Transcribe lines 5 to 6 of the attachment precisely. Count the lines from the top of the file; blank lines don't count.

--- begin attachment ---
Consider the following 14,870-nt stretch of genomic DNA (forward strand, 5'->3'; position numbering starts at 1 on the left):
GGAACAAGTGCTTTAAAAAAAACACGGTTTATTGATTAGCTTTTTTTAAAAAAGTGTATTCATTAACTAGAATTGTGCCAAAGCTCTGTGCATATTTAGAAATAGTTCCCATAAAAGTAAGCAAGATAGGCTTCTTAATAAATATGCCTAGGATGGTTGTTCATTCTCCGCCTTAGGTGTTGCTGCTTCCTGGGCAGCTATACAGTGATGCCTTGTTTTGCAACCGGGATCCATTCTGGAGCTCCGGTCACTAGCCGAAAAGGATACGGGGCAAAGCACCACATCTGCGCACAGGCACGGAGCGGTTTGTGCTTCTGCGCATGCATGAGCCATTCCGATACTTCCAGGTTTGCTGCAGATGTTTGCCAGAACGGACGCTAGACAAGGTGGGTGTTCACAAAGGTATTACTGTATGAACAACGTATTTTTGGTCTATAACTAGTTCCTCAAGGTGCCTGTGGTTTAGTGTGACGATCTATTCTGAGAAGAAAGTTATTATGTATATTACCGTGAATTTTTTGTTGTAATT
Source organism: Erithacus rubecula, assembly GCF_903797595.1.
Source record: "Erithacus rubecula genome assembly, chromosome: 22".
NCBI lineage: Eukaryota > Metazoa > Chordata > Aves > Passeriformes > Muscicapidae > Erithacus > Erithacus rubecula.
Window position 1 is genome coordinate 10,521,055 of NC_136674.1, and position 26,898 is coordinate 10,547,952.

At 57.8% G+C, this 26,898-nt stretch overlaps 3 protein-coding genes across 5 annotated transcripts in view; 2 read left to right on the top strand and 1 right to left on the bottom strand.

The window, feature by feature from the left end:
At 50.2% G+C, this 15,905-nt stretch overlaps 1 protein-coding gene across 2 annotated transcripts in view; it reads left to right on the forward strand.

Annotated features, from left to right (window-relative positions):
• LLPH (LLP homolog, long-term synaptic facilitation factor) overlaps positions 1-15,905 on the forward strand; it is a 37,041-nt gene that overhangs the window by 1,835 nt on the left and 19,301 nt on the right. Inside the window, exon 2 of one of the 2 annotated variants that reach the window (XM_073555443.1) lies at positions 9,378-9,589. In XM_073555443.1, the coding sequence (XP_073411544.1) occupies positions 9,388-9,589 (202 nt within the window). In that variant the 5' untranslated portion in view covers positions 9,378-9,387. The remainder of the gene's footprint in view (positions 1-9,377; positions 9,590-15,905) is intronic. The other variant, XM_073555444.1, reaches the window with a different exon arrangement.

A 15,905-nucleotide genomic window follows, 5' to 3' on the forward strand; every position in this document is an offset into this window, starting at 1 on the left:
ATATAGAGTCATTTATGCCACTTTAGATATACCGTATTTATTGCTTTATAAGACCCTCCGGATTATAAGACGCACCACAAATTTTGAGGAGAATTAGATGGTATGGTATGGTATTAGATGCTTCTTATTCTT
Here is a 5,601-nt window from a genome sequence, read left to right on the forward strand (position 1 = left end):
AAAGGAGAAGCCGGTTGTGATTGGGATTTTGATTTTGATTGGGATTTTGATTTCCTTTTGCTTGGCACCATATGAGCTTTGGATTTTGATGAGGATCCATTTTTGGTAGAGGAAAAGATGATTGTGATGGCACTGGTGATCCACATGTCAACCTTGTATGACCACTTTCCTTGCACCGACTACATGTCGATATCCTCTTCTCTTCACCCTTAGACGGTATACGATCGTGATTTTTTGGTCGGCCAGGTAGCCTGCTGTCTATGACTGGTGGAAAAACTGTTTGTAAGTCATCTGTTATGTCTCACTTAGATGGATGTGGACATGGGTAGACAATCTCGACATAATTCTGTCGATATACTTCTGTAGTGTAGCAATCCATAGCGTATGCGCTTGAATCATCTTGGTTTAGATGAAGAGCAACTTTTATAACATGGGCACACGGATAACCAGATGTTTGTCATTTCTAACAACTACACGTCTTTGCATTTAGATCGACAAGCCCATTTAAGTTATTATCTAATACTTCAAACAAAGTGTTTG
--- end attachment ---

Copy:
NCBI lineage: Eukaryota > Metazoa > Chordata > Aves > Passeriformes > Muscicapidae > Erithacus > Erithacus rubecula.
Window position 1 is genome coordinate 10,521,055 of NC_136674.1, and position 26,898 is coordinate 10,547,952.